Originally published in Vasemania: Neoclassical Form and Ornament in Europe: Selections from the Metropolitan Museum of Art, edited by William Reider, Stefanie Walker, and Hans Ottomeyer. New Haven and London: Published for the Bard Graduate Center for Studies in the Decorative Arts, New York by Yale University Press, 2004. 15-29.

The vase was a leitmotif during each of the three main phases of neoclassicism: the early, experimental goût grec; the mature, elegantly exuberant goût étrusque; and the late, more restrained goût antique, often called Empire. Designing and producing vases for a multitude of purposes became one of the main challenges for eighteenth-century designers. Why were vases so attractive to them? The reasons transcend issues of stylistic development or historical events and go back to the elemental properties of the form.

The vase is a vessel whose walls rise vertically from its foot. Depending on its shape, it can be described as a basin, bowl, ewer, goblet, pot, urn, and more. Vases are constituted of basic parts with names derived from the human form: foot, neck, and handles, the latter often set like arms onto the shoulders of the vessel’s body. This reversible metaphor was well known since antiquity. Cicero, for example, compared the human figure to a vase: “for the body is like a vase and like the vessel of the soul.”’ Beyond its anthropomorphism, the vase possesses another quality that made it an obvious choice for neoclassical designers. Its body offers a continuous, ring-shaped image field that permits a frieze like composition to run around it like a panorama turned inside-out. Without the limits of a frame, sculptors and painters found that they could employ a vessel’s continuous surface as a background for reliefs, bands of figures, and an endless variety of repeating patterns. Regarding their placement and display, vases are similar to sculptures. They stand on bases, socles, or plinths or they can serve as crowning features of both an interior and exterior setting. In this context, they become exclusively objects of aesthetic contemplation, removed from any utilitarian purpose.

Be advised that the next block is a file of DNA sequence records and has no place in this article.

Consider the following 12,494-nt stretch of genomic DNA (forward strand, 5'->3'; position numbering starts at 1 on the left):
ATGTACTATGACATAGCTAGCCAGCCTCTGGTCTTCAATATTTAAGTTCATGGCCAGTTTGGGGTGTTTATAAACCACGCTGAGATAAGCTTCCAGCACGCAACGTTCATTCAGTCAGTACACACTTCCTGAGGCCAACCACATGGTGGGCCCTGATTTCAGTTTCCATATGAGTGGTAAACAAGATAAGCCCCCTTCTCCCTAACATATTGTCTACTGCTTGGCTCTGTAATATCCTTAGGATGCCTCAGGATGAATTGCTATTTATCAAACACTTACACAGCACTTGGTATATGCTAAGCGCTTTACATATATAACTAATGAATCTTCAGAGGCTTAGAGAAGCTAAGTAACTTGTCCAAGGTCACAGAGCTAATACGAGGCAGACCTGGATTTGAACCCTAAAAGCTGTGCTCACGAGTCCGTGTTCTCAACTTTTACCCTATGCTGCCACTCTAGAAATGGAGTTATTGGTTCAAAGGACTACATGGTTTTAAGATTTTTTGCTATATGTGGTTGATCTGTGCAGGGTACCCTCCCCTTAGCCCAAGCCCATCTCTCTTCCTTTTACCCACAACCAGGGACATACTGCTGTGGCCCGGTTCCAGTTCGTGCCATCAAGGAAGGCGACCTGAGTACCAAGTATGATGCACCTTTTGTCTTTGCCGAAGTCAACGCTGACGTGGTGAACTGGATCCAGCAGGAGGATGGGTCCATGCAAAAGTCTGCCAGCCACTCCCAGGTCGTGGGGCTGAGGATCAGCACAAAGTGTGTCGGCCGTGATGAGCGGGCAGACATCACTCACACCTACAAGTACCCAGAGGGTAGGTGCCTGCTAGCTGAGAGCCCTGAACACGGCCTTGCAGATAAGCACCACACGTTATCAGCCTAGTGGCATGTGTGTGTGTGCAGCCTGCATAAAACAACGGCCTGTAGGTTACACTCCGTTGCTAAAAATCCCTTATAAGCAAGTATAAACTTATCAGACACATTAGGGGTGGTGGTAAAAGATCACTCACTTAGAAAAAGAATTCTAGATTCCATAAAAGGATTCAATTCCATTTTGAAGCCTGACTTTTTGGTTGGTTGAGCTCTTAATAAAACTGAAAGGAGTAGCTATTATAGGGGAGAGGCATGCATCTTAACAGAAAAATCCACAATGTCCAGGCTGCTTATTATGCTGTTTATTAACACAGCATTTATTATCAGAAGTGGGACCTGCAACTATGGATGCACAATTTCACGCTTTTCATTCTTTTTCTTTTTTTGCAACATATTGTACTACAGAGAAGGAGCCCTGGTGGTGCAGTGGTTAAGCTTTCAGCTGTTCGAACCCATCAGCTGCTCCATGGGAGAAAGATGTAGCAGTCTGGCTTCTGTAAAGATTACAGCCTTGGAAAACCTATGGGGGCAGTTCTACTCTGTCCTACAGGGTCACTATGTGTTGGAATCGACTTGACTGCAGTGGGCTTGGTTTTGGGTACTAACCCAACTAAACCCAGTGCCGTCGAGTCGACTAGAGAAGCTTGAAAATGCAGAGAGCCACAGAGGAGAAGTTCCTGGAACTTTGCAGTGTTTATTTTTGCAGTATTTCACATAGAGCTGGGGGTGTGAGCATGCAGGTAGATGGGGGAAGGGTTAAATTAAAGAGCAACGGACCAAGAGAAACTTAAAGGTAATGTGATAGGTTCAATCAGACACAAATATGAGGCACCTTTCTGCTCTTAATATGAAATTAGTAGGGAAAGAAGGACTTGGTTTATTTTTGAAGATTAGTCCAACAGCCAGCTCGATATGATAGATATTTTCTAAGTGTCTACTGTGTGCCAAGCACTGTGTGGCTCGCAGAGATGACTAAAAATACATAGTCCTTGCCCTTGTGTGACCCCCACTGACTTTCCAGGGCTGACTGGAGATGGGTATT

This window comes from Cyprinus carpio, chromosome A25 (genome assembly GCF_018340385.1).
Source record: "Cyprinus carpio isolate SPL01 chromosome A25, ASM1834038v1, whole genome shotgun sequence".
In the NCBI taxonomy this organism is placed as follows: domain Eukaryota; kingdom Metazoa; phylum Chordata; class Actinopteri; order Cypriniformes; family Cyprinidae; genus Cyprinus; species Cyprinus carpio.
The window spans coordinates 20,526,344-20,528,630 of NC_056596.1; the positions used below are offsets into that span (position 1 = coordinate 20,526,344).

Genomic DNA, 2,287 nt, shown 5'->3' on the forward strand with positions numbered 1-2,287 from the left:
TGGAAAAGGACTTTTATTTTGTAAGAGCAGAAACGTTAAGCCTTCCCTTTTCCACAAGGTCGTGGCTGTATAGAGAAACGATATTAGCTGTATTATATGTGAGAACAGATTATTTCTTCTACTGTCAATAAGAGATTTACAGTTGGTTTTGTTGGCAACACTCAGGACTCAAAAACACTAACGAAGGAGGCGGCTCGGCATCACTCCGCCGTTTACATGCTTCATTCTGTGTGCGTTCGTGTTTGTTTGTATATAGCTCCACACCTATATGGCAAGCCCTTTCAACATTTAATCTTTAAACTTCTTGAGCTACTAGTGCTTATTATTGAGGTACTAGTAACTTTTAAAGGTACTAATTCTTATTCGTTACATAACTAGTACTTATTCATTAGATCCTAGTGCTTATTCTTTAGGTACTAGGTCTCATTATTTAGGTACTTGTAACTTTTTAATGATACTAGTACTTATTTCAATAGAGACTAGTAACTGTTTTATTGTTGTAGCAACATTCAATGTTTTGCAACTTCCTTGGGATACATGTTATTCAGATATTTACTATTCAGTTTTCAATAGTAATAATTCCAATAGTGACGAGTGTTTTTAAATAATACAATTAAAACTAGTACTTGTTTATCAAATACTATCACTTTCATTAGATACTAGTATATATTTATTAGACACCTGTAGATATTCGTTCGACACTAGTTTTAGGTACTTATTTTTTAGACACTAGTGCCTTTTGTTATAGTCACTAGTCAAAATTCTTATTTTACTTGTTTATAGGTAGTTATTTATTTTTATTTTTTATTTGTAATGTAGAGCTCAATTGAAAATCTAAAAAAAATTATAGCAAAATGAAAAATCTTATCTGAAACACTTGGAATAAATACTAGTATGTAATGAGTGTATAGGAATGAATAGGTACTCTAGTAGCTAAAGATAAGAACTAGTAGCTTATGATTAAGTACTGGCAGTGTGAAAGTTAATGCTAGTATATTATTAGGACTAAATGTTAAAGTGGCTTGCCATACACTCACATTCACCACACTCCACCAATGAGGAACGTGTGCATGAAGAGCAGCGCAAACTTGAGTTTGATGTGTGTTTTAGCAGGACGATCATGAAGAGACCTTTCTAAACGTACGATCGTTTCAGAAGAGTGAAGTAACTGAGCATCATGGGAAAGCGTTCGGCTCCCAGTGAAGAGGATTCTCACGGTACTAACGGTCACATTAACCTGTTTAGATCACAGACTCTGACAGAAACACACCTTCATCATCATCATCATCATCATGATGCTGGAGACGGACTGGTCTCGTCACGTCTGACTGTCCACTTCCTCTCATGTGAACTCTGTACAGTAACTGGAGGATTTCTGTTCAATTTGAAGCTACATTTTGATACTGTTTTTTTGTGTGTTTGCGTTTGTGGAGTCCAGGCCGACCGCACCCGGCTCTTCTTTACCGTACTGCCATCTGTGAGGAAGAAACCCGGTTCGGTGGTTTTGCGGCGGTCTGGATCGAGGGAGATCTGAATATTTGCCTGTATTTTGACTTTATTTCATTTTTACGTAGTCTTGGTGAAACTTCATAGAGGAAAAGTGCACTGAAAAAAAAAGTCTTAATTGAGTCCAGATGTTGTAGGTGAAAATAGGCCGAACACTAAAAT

The function of vases has changed considerably over time. In antiquity they were used as containers for wine, oil, and water, as well as for ceremonial purposes at feasts and sacrifices. They also served as presents, trophies, or temple offerings, and thereby conferred honor on their recipients or provided a source of aesthetic contemplation. This was the case, for example, for the Panathenean games, where the winner received a trophy vase as a prize. However, what secured the form’s survival over millennia was its use as a burial gift and funerary urn.

It was not customary in ancient Greece to provide the dead with artistic vases to accompany them on their final journey. However, among the Etruscans and those Greeks who lived in the Roman Campania and in southern Italy, the bestowal of precious Greek vases upon the deceased became common; this was true as well as for the Thracians, Macedonians, and Celts. Later, for centuries in the areas dominated by Rome and its extended empire, marble- and ceramic- relief burial urns (called cippi in Italian, from the Latin cippus, or headstone) were produced to contain the ashes of the dead. Collected since the Renaissance, first in Italy and then throughout Europe, vases had an immense aesthetic impact, equal to that of monumental sculptures; together, they determined the image of the ancient world. In fact, because stone vases adorned with friezes were frequently excavated undamaged, their influence could exceed that of frequently fragmented sculpture and architectural examples. With their visual vocabulary intact, vases became guiding forms for studying and interpreting the ancient world. As Werner Oechslin, author of the most complete exhibition and monograph on the vase to date, stated, “The vase belongs [entirely] to antiquity.”2